Sunday, July 2, 2017

Buckskins and brains

And now for something completely different!

I'd like to share my strangest hobby with you. Interestingly, although it used to be a traditional feminine occupation (at least among some peoples), every single practitioner I've met online, in the course of learning it, has been male. I'm referring (of course?) to tanning buckskin.

It all started with the deer in the woods here at Plow Creek. They get hit on the road sometimes. And sometimes (in season) they get hunted. I learned from an experienced guy here how to field-dress and butcher deer that have fallen victim to cars (I have very high standards though--it needs to be still bleeding) and we've gotten some high-quality organic free-range venison out of it. (Mm, deerburgers.) One step in the process was burying the parts we weren't going to use. I always felt a little twinge at burying that big, soft, beautiful pelt in the earth.

So one fall and winter, when I needed what Jane Austen would call "useful occupation" due to some plans not working out, I started a web search about how to tan that beautiful fur.

The first thing I found out: it isn't fur. No matter how nice and soft it feels, it's hair, like a cow's or a goat's, which means it's hollow and will fall out after a few years; there's a reason they don't sell deer coats. Apparently wanting to tan a hair-on deerhide is a mistake all newbies make, in the interesting world of tanning forums, so I duly listened to my teachers. They said: you have the skin of a buck. Why not make buckskin?

So I did.

Buckskin is a fascinating material. It's not leather. It is technically its own, entirely different substance. It's softer than suede, strong as canvas, light as, well, probably denim, and stretchy. It's unbelievably comfortable to wear--as leather definitely isn't. The only thing wrong with it, as a garment, is that it absorbs water like a sponge. But other than that, it's light, strong and beautiful.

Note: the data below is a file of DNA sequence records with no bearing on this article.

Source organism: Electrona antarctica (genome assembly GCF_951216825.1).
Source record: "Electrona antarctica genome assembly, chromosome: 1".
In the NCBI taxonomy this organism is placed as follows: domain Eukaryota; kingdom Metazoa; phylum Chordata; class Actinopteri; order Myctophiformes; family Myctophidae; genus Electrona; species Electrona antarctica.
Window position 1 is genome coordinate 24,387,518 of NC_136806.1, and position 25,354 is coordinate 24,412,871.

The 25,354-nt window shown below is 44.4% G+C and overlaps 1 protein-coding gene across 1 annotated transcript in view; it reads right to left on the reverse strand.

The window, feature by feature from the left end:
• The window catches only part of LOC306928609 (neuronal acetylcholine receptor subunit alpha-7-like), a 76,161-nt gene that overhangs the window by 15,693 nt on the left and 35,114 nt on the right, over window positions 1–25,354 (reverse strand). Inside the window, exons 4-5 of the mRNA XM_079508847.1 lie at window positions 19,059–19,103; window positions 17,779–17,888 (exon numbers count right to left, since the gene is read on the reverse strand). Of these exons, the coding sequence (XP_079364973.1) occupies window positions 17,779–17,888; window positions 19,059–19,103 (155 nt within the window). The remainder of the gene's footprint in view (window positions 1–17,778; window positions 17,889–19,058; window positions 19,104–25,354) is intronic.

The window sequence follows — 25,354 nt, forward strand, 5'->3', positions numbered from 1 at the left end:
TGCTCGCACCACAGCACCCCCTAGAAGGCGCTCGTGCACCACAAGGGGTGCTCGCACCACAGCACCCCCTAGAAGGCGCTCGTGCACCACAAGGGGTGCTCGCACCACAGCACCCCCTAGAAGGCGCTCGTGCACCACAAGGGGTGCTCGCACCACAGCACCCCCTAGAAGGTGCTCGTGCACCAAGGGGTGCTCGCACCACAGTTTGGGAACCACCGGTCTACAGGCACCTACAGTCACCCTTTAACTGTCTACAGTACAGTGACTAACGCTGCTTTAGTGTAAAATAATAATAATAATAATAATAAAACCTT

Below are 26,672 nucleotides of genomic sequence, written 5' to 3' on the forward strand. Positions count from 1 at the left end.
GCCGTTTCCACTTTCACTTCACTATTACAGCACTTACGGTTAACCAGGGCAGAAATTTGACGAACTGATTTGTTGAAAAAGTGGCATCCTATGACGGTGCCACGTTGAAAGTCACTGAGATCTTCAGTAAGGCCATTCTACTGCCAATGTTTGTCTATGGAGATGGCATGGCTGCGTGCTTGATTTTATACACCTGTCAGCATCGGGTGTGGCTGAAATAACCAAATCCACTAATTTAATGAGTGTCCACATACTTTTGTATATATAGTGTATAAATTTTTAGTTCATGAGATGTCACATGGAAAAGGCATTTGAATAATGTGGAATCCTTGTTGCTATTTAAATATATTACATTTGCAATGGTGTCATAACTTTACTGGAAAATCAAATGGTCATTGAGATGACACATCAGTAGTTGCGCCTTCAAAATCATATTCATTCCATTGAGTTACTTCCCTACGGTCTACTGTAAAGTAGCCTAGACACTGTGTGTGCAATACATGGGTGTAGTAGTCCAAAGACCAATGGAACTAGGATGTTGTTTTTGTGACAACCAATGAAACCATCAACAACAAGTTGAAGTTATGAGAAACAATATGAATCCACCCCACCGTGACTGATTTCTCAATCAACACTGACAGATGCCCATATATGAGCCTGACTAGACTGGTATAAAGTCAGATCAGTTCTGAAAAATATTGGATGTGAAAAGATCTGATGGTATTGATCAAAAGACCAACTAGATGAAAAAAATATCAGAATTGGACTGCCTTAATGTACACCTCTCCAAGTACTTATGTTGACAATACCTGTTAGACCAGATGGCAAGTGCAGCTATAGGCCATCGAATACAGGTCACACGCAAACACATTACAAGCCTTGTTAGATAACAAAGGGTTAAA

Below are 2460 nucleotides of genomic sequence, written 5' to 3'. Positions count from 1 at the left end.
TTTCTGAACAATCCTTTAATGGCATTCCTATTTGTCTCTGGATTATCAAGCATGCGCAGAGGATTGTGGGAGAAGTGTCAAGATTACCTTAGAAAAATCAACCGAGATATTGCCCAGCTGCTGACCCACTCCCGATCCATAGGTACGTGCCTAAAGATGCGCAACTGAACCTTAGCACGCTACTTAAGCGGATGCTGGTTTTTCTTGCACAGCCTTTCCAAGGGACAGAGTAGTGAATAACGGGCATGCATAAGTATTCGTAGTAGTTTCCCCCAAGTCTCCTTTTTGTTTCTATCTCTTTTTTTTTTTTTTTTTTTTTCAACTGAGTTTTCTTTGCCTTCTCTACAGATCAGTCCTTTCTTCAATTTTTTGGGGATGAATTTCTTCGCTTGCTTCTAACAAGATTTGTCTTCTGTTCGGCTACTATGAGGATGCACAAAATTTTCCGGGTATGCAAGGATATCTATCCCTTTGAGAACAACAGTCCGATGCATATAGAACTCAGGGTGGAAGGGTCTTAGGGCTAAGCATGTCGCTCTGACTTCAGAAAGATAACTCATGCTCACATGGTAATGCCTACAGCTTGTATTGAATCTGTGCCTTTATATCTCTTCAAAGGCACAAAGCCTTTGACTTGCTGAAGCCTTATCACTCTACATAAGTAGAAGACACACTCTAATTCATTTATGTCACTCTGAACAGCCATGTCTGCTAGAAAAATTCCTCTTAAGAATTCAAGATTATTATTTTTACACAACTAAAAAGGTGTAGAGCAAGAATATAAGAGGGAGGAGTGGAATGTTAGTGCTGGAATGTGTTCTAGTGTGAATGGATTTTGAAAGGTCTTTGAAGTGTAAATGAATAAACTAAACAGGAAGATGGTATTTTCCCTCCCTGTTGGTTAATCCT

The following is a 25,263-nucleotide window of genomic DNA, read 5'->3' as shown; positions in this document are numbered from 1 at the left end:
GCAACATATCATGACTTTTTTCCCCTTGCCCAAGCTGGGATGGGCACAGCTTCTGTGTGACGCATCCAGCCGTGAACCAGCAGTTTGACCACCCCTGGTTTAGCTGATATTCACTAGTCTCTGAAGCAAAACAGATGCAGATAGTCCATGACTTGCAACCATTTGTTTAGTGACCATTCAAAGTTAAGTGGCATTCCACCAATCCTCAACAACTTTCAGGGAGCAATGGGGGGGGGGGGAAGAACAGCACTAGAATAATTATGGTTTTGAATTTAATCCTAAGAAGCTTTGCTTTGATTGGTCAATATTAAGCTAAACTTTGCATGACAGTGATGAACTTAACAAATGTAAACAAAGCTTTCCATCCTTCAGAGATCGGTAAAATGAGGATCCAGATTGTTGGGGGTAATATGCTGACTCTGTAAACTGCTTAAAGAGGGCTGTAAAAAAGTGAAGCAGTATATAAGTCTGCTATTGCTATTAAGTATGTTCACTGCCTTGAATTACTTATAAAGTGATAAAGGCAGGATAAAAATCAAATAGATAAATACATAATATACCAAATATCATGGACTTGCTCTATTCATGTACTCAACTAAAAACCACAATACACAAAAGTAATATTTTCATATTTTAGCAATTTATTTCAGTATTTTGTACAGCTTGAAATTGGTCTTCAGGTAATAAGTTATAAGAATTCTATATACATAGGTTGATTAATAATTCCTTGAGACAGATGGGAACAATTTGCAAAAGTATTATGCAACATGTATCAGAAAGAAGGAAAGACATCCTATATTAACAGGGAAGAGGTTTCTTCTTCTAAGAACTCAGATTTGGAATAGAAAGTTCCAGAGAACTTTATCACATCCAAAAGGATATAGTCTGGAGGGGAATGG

And it's made with brains.

What I don't do. Those lacings would be the end of me.
There's a certain oil in brain tissue that's crucial to the tanning process. (It can be found in other things--you can approximate it with egg yolks, for instance.) It's wackily enjoyable to imagine just who discovered this and how (and it must have been dozens of people, because native peoples all over North America and on almost every other continent have done it), but no doubt about it, brains do something special to hides, and it's said every animal except the buffalo has enough brains to tan its own hide.

I searched and searched the web for different methods, mostly for the sake of avoiding that incredibly arduous-looking process where you lace a skin into a homemade frame to scrape or stretch it--and I found what I wanted, and happily learned something called the wet-scrape method. Here are the steps.